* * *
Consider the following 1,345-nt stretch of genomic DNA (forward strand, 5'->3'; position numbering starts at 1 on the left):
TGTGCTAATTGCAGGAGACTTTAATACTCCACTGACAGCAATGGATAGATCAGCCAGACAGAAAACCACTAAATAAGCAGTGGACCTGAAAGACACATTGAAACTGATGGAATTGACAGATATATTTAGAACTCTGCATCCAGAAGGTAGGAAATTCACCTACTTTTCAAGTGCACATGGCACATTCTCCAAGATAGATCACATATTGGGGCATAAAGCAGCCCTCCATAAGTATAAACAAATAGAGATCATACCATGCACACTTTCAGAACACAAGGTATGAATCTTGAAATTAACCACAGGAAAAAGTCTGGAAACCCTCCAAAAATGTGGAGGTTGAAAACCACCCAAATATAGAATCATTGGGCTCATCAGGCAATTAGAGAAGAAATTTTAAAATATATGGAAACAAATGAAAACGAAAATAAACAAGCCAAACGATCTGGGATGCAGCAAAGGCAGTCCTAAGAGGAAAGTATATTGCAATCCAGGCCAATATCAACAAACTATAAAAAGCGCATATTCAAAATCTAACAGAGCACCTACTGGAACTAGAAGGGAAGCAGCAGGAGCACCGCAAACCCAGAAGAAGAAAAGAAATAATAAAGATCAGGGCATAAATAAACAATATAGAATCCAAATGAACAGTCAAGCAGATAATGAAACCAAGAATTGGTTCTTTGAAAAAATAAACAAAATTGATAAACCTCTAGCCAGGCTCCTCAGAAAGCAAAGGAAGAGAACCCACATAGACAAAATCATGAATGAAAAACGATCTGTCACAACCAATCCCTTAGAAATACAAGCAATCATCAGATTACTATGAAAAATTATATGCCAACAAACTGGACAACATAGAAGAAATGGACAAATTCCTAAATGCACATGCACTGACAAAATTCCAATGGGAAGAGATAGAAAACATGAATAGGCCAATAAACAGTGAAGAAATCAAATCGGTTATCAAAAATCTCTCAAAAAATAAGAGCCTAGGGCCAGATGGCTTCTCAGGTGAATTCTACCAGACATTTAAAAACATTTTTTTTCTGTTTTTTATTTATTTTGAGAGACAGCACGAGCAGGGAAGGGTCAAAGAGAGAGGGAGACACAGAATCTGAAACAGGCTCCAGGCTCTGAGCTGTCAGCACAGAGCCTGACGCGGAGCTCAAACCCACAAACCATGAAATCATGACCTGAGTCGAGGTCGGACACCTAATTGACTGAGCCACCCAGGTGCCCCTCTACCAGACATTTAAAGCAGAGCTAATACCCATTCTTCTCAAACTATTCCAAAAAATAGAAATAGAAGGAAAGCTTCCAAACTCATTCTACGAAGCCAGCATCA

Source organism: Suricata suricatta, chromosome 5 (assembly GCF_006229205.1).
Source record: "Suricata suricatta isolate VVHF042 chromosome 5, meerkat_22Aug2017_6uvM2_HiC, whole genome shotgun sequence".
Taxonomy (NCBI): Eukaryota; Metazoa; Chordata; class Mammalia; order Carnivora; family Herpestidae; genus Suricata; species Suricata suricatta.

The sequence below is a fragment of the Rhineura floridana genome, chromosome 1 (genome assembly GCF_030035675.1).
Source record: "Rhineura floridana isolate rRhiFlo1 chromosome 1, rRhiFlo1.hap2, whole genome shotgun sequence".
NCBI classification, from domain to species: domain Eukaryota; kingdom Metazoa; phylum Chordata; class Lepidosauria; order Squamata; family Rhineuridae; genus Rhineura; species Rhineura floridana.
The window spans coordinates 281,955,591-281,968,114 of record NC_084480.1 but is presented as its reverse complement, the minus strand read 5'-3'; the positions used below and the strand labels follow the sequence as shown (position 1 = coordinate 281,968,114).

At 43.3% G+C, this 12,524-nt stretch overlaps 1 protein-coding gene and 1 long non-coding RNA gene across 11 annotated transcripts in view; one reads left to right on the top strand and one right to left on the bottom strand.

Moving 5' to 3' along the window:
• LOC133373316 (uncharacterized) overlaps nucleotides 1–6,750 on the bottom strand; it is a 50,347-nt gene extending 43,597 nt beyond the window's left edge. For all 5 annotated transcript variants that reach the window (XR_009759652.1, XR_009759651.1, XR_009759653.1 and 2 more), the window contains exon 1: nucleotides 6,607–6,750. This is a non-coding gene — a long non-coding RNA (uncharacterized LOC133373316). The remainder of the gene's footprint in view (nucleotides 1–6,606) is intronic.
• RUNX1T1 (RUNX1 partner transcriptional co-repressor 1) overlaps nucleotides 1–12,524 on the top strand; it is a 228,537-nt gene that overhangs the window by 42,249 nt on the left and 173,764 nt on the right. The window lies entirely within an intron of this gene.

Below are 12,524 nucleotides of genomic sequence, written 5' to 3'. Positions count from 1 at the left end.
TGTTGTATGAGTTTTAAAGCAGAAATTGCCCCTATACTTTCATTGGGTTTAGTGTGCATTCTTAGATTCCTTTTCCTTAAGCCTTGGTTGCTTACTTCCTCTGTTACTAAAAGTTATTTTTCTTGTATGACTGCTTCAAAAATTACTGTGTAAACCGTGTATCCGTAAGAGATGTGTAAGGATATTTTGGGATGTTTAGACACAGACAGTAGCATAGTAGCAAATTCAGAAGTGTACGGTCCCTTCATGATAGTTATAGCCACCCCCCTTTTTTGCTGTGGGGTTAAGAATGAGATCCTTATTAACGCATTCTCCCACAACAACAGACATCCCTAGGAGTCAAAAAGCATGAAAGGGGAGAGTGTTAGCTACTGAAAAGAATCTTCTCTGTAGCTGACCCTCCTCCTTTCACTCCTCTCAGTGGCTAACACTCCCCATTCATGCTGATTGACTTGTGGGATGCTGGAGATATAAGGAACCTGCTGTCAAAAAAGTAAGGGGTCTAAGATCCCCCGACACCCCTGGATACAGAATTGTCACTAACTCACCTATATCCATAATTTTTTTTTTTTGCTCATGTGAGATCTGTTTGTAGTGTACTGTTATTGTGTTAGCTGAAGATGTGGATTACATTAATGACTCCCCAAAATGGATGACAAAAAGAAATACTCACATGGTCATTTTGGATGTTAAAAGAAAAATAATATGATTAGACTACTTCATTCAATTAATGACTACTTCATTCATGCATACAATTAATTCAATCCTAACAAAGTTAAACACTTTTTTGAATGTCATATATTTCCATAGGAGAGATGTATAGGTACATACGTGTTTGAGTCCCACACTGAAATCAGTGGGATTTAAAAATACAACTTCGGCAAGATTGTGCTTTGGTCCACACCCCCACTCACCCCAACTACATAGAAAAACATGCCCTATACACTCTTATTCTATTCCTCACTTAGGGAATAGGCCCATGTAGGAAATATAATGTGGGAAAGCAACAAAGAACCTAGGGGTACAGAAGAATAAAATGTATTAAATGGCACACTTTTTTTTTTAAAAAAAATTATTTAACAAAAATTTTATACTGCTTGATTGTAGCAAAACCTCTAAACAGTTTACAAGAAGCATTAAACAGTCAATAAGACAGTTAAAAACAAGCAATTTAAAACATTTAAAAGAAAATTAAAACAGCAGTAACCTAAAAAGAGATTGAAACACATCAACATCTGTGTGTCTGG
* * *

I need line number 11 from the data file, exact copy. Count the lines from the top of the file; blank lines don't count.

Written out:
Moving 5' to 3' along the window: